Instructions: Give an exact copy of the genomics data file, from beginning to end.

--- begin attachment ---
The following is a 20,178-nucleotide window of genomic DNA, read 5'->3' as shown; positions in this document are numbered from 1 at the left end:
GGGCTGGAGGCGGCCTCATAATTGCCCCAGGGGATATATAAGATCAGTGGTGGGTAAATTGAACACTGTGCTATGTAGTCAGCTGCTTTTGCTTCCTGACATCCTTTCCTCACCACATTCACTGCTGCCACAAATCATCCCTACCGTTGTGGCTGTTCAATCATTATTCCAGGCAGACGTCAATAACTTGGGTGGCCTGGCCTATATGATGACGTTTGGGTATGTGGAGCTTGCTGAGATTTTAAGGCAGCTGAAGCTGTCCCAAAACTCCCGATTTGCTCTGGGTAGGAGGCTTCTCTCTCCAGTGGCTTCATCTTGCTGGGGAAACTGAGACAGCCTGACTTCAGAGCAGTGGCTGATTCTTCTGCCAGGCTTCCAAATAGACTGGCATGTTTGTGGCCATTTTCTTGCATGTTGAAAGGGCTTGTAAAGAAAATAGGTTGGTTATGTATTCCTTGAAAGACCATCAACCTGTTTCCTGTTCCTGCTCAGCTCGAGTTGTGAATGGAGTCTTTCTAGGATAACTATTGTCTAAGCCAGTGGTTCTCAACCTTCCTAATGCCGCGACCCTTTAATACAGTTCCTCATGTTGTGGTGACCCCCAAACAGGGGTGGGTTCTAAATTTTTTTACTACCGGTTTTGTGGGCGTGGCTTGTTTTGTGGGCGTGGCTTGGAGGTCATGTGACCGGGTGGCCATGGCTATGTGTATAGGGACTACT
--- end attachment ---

The following is a 20,178-nucleotide window of genomic DNA, read 5'->3' as shown; positions in this document are numbered from 1 at the left end:
GGGCTGGAGGCGGCCTCATAATTGCCCCAGGGGATATATAAGATCAGTGGTGGGTAAATTGAACACTGTGCTATGTAGTCAGCTGCTTTTGCTTCCTGACATCCTTTCCTCACCACATTCACTGCTGCCACAAATCATCCCTACCGTTGTGGCTGTTCAATCATTATTCCAGGCAGACGTCAATAACTTGGGTGGCCTGGCCTATATGATGACGTTTGGGTATGTGGAGCTTGCTGAGATTTTAAGGCAGCTGAAGCTGTCCCAAAACTCCCGATTTGCTCTGGGTAGGAGGCTTCTCTCTCCAGTGGCTTCATCTTGCTGGGGAAACTGAGACAGCCTGACTTCAGAGCAGTGGCTGATTCTTCTGCCAGGCTTCCAAATAGACTGGCATGTTTGTGGCCATTTTCTTGCATGTTGAAAGGGCTTGTAAAGAAAATAGGTTGGTTATGTATTCCTTGAAAGACCATCAACCTGTTTCCTGTTCCTGCTCAGCTCGAGTTGTGAATGGAGTCTTTCTAGGATAACTATTGTCTAAGCCAGTGGTTCTCAACCTTCCTAATGCCGCGACCCTTTAATACAGTTCCTCATGTTGTGGTGACCCCCAAACAGGGGTGGGTTCTAAATTTTTTTACTACCGGTTTTGTGGGCGTGGCTTGTTTTGTGGGCGTGGCTTGGAGGTCATGTGACCGGGTGGCCATGGCTATGTGTATAGGGACTACT